Engaging Your Community: The Don’ts - dummies

Engaging Your Community: The Don’ts

By Deborah Ng

Part of Online Community Management For Dummies Cheat Sheet

Being engaging doesn’t mean sending out a tweet or blog post and leaving it at that. You want to invite conversation. Find out your community member’s common interest and create the types of discussions you know they’ll want to dive into. Be careful about bringing too much of yourself into it, though. That’s not what community is about at all.

Here are a few other common mistakes to avoid:

  • Don’t sell. If your community is representative of a brand with a product or service, your community members know why they’re there. It doesn’t take a rocket scientist to figure out the purpose of your online community is to drive sales. However, being pushy with the sales tactics will clear out your community lightning fast. It’s fine to mention products or drop discount codes once in a while, but don’t spam your community every day, or you won’t have a community anymore.

  • Don’t force the conversation. If you drop a topic and no one responds, move on to the next topic. Constantly asking your community to comment on the same thing only draws attention to the fact that no one is interested in that particular conversation. Move on.

  • Don’t complain. When you complain to your community, you’re not only spouting negativity, but you’re also inviting them to complain as well. Don’t talk ill of your job, your neighbors, another brand, or, really, anything else. Even in a discussion about current events, avoid complaining as it only serves to set the wrong tone.

  • Don’t overshare. Your community has no business knowing certain things. While it’s fun to commiserate about housework, car parts, or child rearing, do be careful about giving out too many personal details about you and your family. It’s inappropriate because you’re representing your business, and also because too many details may make the members of your community feel uncomfortable. You can find plenty of topics to discuss without getting intimate.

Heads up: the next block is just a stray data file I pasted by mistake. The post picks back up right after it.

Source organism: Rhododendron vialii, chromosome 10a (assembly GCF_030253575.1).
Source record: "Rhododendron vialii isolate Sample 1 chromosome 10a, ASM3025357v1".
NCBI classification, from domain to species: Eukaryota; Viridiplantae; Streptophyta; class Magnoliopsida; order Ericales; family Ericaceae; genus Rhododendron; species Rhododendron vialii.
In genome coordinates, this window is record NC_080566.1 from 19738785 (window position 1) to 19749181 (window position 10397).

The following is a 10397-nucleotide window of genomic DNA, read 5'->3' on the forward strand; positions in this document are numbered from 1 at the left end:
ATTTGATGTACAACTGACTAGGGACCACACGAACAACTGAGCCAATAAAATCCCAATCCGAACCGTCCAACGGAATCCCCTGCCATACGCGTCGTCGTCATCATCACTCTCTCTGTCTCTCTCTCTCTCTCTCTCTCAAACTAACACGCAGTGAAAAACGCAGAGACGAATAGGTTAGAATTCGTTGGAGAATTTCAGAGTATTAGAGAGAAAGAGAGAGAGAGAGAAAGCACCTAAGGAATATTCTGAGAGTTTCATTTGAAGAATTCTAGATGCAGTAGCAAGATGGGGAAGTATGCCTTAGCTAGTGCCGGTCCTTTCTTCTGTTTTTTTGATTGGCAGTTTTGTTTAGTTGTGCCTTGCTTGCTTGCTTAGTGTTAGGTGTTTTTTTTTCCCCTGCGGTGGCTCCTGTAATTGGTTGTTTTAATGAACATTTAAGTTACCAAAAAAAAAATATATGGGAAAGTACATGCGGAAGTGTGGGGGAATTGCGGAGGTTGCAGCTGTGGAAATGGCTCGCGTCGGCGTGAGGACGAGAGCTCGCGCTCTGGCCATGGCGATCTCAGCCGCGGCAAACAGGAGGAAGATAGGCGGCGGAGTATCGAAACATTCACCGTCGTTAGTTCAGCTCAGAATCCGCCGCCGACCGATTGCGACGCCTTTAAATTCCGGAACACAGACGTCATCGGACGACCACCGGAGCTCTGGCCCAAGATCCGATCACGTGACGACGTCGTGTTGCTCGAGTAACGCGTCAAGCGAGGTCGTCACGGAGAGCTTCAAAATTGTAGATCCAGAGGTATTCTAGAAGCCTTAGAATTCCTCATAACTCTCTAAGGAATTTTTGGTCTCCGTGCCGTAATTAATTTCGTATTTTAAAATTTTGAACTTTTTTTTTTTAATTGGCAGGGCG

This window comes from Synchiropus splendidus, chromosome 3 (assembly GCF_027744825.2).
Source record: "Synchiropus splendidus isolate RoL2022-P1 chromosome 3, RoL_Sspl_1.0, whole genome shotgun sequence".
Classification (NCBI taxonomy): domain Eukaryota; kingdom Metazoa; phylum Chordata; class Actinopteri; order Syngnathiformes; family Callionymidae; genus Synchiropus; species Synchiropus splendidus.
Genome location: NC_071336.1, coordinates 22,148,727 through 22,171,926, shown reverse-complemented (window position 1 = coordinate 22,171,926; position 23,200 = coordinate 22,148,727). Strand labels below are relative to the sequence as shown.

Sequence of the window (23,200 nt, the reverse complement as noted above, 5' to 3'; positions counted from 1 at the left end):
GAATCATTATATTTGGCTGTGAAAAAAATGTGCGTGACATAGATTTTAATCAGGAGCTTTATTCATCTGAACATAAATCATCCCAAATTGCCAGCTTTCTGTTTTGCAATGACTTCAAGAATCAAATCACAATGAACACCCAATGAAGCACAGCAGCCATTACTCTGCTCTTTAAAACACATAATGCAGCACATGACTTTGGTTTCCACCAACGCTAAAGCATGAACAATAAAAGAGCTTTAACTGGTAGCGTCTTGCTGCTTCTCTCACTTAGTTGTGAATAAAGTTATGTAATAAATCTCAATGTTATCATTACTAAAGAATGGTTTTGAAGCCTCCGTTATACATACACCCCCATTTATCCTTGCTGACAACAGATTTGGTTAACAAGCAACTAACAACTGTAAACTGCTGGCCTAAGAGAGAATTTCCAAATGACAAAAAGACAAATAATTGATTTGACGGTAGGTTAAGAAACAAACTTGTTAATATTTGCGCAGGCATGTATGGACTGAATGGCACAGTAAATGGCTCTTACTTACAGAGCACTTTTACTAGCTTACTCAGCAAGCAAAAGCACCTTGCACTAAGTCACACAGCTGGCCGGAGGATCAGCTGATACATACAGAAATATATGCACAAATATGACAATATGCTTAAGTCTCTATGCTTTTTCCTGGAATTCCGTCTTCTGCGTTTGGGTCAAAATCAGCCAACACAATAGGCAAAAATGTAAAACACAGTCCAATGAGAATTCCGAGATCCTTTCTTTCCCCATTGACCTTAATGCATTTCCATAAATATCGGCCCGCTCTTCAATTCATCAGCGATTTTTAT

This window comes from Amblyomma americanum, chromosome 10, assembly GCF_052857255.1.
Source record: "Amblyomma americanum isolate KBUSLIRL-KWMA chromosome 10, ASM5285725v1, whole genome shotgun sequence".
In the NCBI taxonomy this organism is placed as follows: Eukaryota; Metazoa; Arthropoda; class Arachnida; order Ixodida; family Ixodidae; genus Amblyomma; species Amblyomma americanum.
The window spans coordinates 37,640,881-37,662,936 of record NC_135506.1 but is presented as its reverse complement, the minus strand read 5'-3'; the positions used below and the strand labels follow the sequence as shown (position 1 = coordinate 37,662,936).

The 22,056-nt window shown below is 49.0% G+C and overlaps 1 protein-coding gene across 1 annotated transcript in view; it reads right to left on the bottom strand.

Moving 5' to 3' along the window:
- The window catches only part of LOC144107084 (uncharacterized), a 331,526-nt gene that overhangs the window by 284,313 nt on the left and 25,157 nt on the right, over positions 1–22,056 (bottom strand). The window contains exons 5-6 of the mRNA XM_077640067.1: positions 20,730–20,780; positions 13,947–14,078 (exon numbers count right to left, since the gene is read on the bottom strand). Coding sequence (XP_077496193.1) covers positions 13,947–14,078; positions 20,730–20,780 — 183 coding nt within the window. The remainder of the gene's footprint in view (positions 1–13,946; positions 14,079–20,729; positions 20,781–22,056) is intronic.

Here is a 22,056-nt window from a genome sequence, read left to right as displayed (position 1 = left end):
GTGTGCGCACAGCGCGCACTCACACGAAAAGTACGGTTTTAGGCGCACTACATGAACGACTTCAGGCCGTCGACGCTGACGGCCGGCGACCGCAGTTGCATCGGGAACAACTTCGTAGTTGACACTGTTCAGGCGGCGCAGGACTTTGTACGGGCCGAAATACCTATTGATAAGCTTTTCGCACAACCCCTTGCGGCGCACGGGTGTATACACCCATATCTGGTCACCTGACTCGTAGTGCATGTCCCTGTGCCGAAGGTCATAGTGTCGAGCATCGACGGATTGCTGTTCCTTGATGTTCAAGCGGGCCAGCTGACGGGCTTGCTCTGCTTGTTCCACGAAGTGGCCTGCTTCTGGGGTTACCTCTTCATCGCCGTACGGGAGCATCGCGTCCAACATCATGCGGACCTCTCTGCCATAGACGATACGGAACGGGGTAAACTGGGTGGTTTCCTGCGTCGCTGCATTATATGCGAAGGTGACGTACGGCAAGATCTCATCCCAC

• Don’t be mundane. If you post “I had a cup of coffee” on Facebook each morning, you’re not being engaging. You’re making a statement that isn’t inviting conversation, and worse, you’re being boring. People don’t care if you had a cup of coffee. Also, when you center your community discussions around things that you do, you’re not making it about your community anymore.

  • Don’t make it about you. Online communities aren’t about the community manager; they’re about the members. Being engaging means to find topics of interest to your community members. Having “I” in every conversation gets old, tired, and boring and doesn’t give your community anything to relate to. Make it about them, and it’ll happen.